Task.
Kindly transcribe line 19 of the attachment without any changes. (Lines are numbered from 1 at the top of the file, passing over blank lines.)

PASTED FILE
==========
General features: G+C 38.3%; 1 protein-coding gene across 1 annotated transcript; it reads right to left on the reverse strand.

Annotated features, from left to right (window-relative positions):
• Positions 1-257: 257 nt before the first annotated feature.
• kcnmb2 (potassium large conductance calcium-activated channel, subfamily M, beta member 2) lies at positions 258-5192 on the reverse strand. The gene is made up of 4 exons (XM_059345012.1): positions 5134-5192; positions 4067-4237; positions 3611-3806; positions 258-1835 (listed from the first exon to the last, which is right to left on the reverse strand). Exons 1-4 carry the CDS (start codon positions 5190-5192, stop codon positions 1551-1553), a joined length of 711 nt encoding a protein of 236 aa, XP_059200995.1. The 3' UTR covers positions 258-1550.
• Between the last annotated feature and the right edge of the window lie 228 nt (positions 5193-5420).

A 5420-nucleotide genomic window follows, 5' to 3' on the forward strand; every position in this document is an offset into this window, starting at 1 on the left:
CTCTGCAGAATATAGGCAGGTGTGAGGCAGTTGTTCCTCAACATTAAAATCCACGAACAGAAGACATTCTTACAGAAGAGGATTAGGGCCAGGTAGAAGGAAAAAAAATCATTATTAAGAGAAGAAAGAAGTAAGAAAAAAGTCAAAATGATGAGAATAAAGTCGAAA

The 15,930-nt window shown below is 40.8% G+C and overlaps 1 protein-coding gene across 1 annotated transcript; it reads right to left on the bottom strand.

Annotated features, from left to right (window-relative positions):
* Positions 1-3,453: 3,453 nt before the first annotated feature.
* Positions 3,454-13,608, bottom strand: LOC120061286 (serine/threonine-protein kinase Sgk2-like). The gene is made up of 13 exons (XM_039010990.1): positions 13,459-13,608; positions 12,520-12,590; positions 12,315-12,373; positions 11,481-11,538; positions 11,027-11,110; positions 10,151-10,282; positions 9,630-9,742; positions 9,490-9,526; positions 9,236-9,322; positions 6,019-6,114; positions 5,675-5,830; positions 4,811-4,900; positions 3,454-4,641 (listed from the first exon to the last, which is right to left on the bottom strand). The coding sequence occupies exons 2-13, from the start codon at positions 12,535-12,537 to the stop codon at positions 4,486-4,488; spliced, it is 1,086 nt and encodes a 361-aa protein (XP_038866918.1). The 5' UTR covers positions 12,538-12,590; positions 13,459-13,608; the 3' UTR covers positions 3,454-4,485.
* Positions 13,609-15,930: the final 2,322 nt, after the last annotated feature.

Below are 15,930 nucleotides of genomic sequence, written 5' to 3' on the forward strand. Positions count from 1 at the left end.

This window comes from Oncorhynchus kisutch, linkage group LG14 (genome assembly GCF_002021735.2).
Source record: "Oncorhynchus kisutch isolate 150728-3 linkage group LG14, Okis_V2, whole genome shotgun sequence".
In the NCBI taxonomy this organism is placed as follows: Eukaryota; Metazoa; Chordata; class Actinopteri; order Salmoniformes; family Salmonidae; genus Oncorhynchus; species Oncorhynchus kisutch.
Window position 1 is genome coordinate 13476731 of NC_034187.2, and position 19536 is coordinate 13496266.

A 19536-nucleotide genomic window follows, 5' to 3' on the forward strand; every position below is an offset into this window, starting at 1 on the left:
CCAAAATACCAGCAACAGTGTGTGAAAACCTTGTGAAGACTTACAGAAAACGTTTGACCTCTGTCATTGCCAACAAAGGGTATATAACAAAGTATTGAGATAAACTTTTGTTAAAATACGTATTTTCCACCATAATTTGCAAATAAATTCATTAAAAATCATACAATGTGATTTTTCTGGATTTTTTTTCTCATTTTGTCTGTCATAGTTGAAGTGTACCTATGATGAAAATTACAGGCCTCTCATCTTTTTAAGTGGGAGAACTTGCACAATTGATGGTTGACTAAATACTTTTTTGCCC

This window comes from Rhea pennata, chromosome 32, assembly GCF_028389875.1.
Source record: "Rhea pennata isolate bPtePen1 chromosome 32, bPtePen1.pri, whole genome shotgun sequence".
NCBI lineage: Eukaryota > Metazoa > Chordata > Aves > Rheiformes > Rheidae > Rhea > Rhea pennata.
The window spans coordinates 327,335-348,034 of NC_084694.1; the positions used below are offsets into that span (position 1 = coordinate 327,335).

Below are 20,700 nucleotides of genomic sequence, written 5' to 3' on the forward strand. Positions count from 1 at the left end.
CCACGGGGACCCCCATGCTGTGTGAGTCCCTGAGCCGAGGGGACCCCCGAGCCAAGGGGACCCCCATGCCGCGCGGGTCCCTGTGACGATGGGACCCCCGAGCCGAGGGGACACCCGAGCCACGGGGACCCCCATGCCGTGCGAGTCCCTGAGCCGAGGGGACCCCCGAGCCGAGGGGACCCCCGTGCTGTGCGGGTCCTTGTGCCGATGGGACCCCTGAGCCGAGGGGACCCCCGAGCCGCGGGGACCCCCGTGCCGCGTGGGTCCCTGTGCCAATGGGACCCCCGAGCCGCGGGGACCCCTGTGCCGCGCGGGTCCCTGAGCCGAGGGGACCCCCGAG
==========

CCAAAATACCAGCAACAGTGTGTGAAAACCTTGTGAAGACTTACAGAAAACGTTTGACCTCTGTCATTGCCAACAAAGGGTATATAACAAAGTATTGAGATAAACTTTTGTTAAAATACGTATTTTCCACCATAATTTGCAAATAAATTCATTAAAAATCATACAATGTGATTTTTCTGGATTTTTTTTCTCATTTTGTCTGTCATAGTTGAAGTGTACCTATGATGAAAATTACAGGCCTCTCATCTTTTTAAGTGGGAGAACTTGCACAATTGATGGTTGACTAAATACTTTTTTGCCC